Fourth Teachers are Givers winner – Tonya Parkman!
Congratulations to Tonya Parkman!
From Brandon Middle School in Brandon, MS, Tonya is our fourth winner for the Teachers are Givers Contest!
“An intriguing aspect of The Giver is that only one person holds the memories of the time before ‘Sameness,’” explains Tonya.
Tonya’s Memorable Events Committee submission connects history with memory, “a relationship that students often do not encounter until college,” noted our judges.
She asks her students to imagine a situation in which they have selected the first Receiver of Memory. Then, acting as a Memorable Events Committee, the class must decide which events in U.S. History should be remembered by the Receiver. The class uses multiple technologies to research historical events in United States history, and they use apps such as Kahoot! to argue and vote for which events should be kept by the Receiver for their Community. In the process, the students gain a deeper understanding of the knowledge denied to the The Giver‘s Community citizens.
Memorable Events Committee
An intriguing aspect of The Giver is that only one person holds the memories of the time before “Sameness.”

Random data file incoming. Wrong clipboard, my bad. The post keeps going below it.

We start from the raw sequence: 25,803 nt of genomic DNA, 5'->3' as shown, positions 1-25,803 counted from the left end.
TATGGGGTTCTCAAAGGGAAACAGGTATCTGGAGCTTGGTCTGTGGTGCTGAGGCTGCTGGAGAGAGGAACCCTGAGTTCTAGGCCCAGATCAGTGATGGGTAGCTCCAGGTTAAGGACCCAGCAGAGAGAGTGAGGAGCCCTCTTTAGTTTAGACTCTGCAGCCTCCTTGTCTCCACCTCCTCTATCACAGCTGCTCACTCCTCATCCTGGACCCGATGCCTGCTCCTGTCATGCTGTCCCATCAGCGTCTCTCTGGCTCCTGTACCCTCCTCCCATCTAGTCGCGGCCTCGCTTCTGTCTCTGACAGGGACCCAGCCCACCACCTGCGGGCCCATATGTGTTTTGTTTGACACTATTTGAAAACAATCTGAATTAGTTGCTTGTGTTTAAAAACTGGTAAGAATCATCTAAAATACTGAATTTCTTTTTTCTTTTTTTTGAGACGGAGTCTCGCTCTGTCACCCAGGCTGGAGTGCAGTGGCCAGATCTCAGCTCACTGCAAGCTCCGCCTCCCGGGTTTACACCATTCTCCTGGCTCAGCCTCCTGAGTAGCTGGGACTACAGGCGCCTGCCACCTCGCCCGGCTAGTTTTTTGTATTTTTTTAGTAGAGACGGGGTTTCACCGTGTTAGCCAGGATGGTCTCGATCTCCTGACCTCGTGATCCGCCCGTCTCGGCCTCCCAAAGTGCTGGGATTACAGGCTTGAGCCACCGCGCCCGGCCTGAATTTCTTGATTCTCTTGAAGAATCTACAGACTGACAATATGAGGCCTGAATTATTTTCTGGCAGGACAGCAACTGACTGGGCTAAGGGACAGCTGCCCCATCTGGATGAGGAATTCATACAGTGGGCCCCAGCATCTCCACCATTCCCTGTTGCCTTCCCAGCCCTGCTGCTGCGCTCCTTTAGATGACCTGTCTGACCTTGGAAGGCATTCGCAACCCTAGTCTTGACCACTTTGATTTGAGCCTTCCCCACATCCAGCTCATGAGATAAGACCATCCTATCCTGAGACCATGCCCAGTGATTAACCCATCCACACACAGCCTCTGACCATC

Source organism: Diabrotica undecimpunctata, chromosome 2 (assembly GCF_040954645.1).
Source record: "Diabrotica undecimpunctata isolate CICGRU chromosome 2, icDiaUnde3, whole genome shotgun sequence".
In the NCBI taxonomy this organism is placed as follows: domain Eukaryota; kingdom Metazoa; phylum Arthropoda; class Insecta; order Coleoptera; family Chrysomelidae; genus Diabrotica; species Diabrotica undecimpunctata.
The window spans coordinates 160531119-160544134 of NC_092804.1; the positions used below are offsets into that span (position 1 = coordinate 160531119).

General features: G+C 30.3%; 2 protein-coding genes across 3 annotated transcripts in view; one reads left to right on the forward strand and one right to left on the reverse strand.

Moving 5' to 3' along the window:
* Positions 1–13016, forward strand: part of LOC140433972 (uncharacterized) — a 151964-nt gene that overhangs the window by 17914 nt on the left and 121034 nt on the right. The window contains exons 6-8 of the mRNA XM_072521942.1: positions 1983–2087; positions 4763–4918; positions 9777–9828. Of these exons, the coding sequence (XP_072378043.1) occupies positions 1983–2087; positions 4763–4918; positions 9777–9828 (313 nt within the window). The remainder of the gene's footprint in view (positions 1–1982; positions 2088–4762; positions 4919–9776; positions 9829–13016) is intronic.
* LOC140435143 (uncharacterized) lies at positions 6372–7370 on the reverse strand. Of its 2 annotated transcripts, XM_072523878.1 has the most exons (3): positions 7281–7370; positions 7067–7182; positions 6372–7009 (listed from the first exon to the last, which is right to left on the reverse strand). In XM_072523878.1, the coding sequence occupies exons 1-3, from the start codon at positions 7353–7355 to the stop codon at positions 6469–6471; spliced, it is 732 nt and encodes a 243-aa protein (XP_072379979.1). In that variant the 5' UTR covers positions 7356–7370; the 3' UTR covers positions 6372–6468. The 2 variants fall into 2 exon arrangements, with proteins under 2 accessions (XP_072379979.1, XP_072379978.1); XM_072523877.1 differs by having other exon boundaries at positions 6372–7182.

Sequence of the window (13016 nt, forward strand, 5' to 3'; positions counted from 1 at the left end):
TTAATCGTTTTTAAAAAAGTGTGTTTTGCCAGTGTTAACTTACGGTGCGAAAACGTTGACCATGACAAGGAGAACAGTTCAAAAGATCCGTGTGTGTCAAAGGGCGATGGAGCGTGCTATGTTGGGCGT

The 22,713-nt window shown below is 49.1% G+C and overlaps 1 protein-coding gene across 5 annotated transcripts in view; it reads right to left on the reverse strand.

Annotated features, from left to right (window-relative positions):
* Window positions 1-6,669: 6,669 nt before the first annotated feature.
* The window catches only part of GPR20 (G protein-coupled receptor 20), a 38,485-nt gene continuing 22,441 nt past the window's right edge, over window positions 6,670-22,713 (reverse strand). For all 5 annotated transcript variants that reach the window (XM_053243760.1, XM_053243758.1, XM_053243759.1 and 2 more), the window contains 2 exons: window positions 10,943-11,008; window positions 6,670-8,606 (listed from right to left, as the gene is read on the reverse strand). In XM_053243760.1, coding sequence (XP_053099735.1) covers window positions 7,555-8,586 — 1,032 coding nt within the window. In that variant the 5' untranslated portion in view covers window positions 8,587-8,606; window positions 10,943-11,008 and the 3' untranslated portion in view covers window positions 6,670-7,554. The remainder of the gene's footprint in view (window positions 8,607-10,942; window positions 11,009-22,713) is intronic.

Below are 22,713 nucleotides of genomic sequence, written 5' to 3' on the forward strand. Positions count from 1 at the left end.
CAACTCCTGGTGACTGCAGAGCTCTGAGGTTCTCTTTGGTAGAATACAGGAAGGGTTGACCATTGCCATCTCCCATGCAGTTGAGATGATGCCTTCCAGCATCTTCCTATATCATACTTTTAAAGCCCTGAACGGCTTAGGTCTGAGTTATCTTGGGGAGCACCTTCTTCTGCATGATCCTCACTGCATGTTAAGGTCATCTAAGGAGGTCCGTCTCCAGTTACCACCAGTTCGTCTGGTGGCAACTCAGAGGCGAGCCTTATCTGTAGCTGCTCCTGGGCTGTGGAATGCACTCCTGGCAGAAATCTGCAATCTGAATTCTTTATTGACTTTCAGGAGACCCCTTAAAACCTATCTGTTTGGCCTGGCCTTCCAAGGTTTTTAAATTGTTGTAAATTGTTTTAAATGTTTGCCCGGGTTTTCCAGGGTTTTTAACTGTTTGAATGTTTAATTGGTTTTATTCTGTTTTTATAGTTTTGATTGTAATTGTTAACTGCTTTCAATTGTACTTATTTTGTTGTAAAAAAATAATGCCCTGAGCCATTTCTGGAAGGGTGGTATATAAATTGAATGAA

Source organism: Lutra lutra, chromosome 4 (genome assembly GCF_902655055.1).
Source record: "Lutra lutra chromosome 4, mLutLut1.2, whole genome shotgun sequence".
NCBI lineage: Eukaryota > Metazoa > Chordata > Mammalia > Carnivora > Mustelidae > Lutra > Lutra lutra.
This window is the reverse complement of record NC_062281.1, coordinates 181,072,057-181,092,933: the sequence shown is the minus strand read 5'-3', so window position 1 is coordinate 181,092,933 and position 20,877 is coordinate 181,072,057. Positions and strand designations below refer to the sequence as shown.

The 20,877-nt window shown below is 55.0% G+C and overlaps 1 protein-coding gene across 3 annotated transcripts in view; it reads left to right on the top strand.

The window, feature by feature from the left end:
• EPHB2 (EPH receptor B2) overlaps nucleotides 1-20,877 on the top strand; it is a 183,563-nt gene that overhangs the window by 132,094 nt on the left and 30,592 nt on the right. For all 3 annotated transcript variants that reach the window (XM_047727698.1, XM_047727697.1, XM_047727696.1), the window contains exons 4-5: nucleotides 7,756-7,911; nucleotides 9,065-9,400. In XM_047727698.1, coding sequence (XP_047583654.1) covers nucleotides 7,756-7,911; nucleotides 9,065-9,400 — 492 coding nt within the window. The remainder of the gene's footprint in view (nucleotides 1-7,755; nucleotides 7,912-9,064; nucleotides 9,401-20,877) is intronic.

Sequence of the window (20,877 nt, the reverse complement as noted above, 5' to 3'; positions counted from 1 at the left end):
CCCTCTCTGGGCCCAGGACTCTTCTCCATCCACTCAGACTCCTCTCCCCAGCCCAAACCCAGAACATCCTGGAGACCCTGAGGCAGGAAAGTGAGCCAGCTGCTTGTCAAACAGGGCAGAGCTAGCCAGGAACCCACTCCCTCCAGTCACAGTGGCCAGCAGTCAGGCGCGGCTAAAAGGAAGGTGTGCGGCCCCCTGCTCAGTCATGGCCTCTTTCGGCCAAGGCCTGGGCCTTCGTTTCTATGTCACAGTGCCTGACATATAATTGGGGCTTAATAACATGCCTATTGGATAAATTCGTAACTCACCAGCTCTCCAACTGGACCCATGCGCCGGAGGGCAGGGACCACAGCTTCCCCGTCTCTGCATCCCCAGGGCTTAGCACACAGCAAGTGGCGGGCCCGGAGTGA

When reading The Giver, students often express that keeping memories from the citizens is unfair, yet they also often question why they themselves have to learn history. To help my students understand the importance of remembering events from the past, I created an activity that places them at the creation of the first Receiver of Memory in our “Community.” Acting as a “Memorable Events Committee,” students must decide which events in United States history should be remembered by our Receiver. Students are organized into smaller groups and given an event (ex: the Civil War, the Apollo Moon Landing, or September 11th, 2001) that must be researched using apps and/or the Internet. Students create a multimedia presentation that explains the importance of the event and the reasons it is should be remembered.
After all the presentations have been observed, the committee members use an app such as Kahoot! to vote on the two events that will be given to the Receiver.
The activity requires students to think critically about our country’s history and realize that they can learn from our past successes and mistakes. The students also gain a deeper understanding of the knowledge denied to the Community’s citizens in The Giver. This activity would be an excellent cross-curricular project. The presentation piece can be used in conjunction with the teaching of persuasive techniques and argument.